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West Nile Virus Found in Mosquitoes in Worcester

Worcester, MA (July 25, 2017) - West Nile Virus has been detected in mosquitoes collected from the City of Worcester, the Massachusetts Department of Public Health told City officials today. No humans have tested positive for the virus.

MDPH found positive mosquito samples in the northeastern and southeastern quadrants of the City. During the summer months, MDPH collects routine samples of mosquitoes to monitor for West Nile and Eastern Equine Encephalitis.

West Nile is most commonly transmitted to humans by the bite of a mosquito infected with the virus. While West Nile can infect people of all ages, people over the age of 50 are at higher risk for severe infection.

"Today's announcement of the West Nile Virus detection is a reminder of the importance of protecting ourselves from the threat of mosquito-borne illness," said Dr. Michael Hirsh, Medical Director for the Worcester Division of Public Health/Central MA Regional Public Health Alliance. "We should remember the Five Ds of prevention: Avoid being outdoors during DAWN and DUSK, when mosquitoes are most active; DRESS in long-sleeved clothing; use insect repellent with DEET; and DRAIN any standing water from around your home."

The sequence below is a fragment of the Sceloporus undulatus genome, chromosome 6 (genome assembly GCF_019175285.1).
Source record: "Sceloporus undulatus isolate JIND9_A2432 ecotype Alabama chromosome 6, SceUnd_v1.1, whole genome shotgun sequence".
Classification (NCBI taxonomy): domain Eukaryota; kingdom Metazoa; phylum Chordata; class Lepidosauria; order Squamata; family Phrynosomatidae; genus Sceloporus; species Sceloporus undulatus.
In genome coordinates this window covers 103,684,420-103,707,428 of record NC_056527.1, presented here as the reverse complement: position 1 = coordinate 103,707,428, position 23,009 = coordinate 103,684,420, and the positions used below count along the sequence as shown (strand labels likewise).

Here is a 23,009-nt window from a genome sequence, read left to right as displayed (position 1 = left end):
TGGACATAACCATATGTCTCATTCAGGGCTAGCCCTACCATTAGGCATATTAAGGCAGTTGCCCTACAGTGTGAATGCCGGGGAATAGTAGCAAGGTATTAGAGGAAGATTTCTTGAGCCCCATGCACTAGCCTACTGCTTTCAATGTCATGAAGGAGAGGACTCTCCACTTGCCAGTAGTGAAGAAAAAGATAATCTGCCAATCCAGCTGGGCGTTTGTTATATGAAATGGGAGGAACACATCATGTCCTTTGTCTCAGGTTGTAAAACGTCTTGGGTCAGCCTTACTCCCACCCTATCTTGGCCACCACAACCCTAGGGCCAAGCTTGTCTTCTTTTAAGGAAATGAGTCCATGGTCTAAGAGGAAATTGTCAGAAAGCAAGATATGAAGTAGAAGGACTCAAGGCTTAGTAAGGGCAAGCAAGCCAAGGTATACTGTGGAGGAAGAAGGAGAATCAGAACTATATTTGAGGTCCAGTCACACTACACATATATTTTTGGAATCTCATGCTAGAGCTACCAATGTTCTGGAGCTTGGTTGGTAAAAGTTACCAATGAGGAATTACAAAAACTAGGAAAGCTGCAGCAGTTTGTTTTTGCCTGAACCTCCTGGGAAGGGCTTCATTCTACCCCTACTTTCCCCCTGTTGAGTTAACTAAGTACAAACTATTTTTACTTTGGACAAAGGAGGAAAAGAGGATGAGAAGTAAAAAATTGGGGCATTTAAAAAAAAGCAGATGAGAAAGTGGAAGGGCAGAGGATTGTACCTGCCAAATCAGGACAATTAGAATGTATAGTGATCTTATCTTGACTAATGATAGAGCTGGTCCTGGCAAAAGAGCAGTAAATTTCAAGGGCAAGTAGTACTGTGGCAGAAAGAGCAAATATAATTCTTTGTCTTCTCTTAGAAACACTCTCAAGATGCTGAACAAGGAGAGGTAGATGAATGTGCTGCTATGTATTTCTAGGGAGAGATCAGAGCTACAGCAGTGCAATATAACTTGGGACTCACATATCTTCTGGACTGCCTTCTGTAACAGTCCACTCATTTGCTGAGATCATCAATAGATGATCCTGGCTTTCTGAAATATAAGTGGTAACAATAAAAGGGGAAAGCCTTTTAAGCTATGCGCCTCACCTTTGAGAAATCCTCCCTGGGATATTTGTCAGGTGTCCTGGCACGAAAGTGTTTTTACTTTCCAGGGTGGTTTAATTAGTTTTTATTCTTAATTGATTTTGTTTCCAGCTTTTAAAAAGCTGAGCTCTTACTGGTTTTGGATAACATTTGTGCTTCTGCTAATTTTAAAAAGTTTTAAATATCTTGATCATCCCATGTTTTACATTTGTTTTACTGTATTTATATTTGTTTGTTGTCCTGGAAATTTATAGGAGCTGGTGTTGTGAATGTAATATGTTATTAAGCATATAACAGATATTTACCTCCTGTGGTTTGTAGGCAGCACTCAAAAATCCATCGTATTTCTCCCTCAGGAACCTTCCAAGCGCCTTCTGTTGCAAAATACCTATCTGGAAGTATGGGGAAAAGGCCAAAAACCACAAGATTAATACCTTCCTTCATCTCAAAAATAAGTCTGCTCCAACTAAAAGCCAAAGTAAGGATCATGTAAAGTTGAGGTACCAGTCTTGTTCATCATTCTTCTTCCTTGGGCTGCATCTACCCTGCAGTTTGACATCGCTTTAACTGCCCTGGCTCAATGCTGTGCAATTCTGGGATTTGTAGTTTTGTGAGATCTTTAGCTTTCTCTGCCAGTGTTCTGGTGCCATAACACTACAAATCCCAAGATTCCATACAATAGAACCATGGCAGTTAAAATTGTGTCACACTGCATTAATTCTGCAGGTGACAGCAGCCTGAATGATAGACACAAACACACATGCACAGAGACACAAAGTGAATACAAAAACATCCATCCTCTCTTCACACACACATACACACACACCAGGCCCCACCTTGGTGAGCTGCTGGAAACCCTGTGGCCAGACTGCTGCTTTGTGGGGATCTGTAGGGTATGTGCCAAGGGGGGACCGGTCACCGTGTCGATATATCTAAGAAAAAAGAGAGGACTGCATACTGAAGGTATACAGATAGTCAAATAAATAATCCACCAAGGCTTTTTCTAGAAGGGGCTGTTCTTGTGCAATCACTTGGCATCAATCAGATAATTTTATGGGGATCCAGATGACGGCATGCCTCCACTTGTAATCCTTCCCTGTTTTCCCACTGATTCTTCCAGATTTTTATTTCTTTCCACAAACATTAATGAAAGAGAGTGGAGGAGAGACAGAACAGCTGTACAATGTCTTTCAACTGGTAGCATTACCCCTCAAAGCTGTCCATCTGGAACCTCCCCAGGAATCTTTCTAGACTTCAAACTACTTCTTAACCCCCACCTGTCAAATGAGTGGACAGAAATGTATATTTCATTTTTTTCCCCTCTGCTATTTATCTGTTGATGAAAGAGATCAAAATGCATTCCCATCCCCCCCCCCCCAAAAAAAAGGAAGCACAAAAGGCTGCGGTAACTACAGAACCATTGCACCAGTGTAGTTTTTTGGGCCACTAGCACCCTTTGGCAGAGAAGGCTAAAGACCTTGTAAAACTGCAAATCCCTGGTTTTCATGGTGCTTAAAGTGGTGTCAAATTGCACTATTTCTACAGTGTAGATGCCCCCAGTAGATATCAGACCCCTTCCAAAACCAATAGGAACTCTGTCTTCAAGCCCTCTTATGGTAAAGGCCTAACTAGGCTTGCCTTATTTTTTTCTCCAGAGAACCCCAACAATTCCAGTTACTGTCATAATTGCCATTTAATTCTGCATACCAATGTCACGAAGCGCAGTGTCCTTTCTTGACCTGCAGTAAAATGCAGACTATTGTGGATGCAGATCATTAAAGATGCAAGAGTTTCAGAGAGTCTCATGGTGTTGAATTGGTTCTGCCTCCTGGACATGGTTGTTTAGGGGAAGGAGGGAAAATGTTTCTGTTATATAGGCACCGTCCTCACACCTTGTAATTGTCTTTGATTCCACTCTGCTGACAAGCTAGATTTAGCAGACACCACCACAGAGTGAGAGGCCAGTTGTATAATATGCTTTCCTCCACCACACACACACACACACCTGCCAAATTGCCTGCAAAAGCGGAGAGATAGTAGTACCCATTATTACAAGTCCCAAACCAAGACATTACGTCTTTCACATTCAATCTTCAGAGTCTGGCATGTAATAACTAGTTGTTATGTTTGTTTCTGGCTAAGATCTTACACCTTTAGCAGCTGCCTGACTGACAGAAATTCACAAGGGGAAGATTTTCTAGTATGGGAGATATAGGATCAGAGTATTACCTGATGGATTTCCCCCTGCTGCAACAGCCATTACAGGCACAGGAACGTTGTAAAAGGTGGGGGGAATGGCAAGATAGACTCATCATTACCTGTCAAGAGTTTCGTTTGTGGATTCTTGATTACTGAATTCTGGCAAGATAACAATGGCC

Tips for Avoiding Mosquito Bites

  • Be Aware of Peak Mosquito Hours - The hours from dusk to dawn are peak biting times for many mosquitoes. Consider rescheduling outdoor activities that occur during evening or early morning. Otherwise, take extra care to use repellent and protective clothing.
  • Clothing Can Help reduce mosquito bites. Although it may be difficult to do when it’s hot, wearing long-sleeves, long pants and socks when outdoors will help keep mosquitoes away from your skin.
  • Apply Insect Repellent when you go outdoors. Use a repellent with DEET (N, N-diethyl-m-toluamide), permethrin, picaridin (KBR 3023), IR3535 or oil of lemon eucalyptus [p-methane 3, 8-diol (PMD)] according to the instructions on the product label. DEET products should not be used on infants under two months of age and should be used in concentrations of 30 percent or less on older children. Oil of lemon eucalyptus should not be used on children under three years of age. Permethrin products are intended for use on items such as clothing, shoes, bed nets and camping gear and should not be applied to skin.

Mosquito-Proof Your Home

  • Drain Standing Water - Mosquitoes lay their eggs in standing water. Limit the number of places around your home for mosquitoes to breed by either draining or getting rid of items that hold water. Check rain gutters and drains. Empty any unused flowerpots and wading pools, and change water in birdbaths frequently. All property should be maintained to prohibit the formation of stagnant pools of water, which may affect adversely the public health by attracting and harboring mosquitoes and other insects. Properties with these conditions can be reported to the Department of Inspectional Services via the City's customer service center at 508-929-1300.
  • Install or Repair Screens - Some mosquitoes like to come indoors. Keep them outside by having tightly-fitting screens on all of your windows and doors.

Information about West Nile and reports of activity in Massachusetts can be found at www.worcesterma.gov/summerpests, and on the MDPH website at www.mass.gov/dph/wnv.

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